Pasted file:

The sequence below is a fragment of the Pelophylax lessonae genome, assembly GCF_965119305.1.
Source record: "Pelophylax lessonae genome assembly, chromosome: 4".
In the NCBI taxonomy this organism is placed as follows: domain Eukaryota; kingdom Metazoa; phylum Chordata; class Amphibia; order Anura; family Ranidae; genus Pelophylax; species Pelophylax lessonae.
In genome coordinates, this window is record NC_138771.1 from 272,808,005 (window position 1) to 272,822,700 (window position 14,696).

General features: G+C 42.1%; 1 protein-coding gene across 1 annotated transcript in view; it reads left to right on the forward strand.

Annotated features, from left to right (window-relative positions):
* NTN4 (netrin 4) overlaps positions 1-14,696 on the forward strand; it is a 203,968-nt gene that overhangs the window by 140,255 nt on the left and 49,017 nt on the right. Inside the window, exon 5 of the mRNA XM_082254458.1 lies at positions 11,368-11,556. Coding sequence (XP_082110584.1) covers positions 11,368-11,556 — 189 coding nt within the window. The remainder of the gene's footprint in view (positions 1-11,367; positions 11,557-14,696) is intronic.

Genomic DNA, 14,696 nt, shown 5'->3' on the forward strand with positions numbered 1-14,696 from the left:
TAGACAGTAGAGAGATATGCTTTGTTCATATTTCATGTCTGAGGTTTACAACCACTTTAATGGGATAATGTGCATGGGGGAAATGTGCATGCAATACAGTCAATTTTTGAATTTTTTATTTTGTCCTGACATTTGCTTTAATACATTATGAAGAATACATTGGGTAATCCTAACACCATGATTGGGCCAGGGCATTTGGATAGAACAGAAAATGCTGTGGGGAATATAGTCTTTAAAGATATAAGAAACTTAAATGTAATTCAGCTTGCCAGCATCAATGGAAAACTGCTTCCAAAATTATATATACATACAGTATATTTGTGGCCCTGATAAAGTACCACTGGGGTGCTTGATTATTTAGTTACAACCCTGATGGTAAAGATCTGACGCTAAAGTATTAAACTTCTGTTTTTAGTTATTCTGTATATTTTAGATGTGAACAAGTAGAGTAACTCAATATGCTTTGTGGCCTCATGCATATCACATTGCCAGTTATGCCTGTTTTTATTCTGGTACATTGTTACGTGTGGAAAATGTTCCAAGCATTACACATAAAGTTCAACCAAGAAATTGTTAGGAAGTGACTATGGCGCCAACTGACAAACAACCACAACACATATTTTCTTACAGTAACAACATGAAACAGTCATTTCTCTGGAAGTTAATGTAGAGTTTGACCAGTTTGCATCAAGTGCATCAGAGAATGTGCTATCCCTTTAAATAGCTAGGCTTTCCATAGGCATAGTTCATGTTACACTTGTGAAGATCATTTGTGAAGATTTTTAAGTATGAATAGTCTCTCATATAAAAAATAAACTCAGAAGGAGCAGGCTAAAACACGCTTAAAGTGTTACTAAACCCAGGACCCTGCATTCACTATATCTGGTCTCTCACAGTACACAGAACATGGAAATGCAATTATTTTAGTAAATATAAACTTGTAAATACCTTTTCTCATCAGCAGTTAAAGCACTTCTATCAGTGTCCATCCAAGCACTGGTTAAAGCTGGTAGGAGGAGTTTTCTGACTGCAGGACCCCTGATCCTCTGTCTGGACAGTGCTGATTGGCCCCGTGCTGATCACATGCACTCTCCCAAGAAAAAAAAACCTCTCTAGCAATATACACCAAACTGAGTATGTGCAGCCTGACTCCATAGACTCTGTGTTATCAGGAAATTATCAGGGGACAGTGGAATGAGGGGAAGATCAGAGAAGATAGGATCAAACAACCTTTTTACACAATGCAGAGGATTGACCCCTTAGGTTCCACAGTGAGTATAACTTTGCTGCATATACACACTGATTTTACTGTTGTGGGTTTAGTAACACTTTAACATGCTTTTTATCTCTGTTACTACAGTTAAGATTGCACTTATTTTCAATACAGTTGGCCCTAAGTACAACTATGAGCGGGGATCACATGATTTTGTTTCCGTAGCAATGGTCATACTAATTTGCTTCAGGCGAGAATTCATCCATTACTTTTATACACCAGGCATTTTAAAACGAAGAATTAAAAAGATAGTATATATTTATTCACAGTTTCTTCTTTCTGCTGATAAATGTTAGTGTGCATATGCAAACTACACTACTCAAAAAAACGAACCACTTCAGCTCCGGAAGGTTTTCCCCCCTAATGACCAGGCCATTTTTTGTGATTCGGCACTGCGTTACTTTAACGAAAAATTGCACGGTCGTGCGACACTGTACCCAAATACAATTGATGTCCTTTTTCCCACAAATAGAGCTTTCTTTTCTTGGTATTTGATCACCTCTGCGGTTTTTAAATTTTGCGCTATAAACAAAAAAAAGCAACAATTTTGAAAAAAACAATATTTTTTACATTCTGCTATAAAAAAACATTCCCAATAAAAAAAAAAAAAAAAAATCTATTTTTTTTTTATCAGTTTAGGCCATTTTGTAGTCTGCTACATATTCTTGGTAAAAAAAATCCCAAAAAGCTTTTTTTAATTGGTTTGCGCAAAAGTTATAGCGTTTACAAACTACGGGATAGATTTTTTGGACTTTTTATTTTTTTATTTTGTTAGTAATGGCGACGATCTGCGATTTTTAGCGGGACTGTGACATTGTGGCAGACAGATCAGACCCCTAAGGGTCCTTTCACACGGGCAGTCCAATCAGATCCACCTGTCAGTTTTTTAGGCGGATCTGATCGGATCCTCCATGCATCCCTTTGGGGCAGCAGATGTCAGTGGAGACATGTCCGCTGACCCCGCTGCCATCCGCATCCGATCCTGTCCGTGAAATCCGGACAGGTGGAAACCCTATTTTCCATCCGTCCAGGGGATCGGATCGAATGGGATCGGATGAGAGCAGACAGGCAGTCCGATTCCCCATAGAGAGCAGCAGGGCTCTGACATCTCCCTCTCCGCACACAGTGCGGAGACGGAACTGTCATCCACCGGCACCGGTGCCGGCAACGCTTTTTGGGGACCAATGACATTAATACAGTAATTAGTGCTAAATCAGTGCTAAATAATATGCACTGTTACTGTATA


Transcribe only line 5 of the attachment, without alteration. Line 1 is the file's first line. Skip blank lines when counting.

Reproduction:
General features: G+C 42.1%; 1 protein-coding gene across 1 annotated transcript in view; it reads left to right on the forward strand.